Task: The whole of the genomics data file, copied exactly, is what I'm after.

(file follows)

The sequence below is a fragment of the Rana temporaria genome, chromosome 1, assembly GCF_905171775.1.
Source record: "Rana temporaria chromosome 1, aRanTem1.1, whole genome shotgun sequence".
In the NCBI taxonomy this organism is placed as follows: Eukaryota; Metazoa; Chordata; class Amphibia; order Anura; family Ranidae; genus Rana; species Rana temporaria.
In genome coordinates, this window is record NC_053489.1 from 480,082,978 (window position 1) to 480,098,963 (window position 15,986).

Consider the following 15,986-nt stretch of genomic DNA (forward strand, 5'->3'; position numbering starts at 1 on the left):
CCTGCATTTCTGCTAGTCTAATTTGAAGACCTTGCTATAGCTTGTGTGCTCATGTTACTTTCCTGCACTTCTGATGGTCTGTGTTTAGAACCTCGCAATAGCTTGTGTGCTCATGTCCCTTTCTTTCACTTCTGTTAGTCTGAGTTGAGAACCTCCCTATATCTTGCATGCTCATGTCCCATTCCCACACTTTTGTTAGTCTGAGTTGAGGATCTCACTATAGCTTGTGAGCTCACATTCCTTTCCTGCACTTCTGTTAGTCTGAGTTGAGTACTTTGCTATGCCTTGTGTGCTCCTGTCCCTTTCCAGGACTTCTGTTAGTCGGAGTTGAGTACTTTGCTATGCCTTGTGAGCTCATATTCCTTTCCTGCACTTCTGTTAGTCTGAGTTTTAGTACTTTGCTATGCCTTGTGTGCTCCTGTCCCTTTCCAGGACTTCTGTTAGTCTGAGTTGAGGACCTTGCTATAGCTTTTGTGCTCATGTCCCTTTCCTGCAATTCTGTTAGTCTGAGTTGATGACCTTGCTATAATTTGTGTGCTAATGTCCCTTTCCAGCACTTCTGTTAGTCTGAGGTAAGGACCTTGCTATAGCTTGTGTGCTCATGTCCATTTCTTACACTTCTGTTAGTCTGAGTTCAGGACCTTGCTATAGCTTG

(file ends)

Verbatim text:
The sequence below is a fragment of the Rana temporaria genome, chromosome 1, assembly GCF_905171775.1.
Source record: "Rana temporaria chromosome 1, aRanTem1.1, whole genome shotgun sequence".
In the NCBI taxonomy this organism is placed as follows: Eukaryota; Metazoa; Chordata; class Amphibia; order Anura; family Ranidae; genus Rana; species Rana temporaria.
In genome coordinates, this window is record NC_053489.1 from 480,082,978 (window position 1) to 480,098,963 (window position 15,986).

Consider the following 15,986-nt stretch of genomic DNA (forward strand, 5'->3'; position numbering starts at 1 on the left):
CCTGCATTTCTGCTAGTCTAATTTGAAGACCTTGCTATAGCTTGTGTGCTCATGTTACTTTCCTGCACTTCTGATGGTCTGTGTTTAGAACCTCGCAATAGCTTGTGTGCTCATGTCCCTTTCTTTCACTTCTGTTAGTCTGAGTTGAGAACCTCCCTATATCTTGCATGCTCATGTCCCATTCCCACACTTTTGTTAGTCTGAGTTGAGGATCTCACTATAGCTTGTGAGCTCACATTCCTTTCCTGCACTTCTGTTAGTCTGAGTTGAGTACTTTGCTATGCCTTGTGTGCTCCTGTCCCTTTCCAGGACTTCTGTTAGTCGGAGTTGAGTACTTTGCTATGCCTTGTGAGCTCATATTCCTTTCCTGCACTTCTGTTAGTCTGAGTTTTAGTACTTTGCTATGCCTTGTGTGCTCCTGTCCCTTTCCAGGACTTCTGTTAGTCTGAGTTGAGGACCTTGCTATAGCTTTTGTGCTCATGTCCCTTTCCTGCAATTCTGTTAGTCTGAGTTGATGACCTTGCTATAATTTGTGTGCTAATGTCCCTTTCCAGCACTTCTGTTAGTCTGAGGTAAGGACCTTGCTATAGCTTGTGTGCTCATGTCCATTTCTTACACTTCTGTTAGTCTGAGTTCAGGACCTTGCTATAGCTTG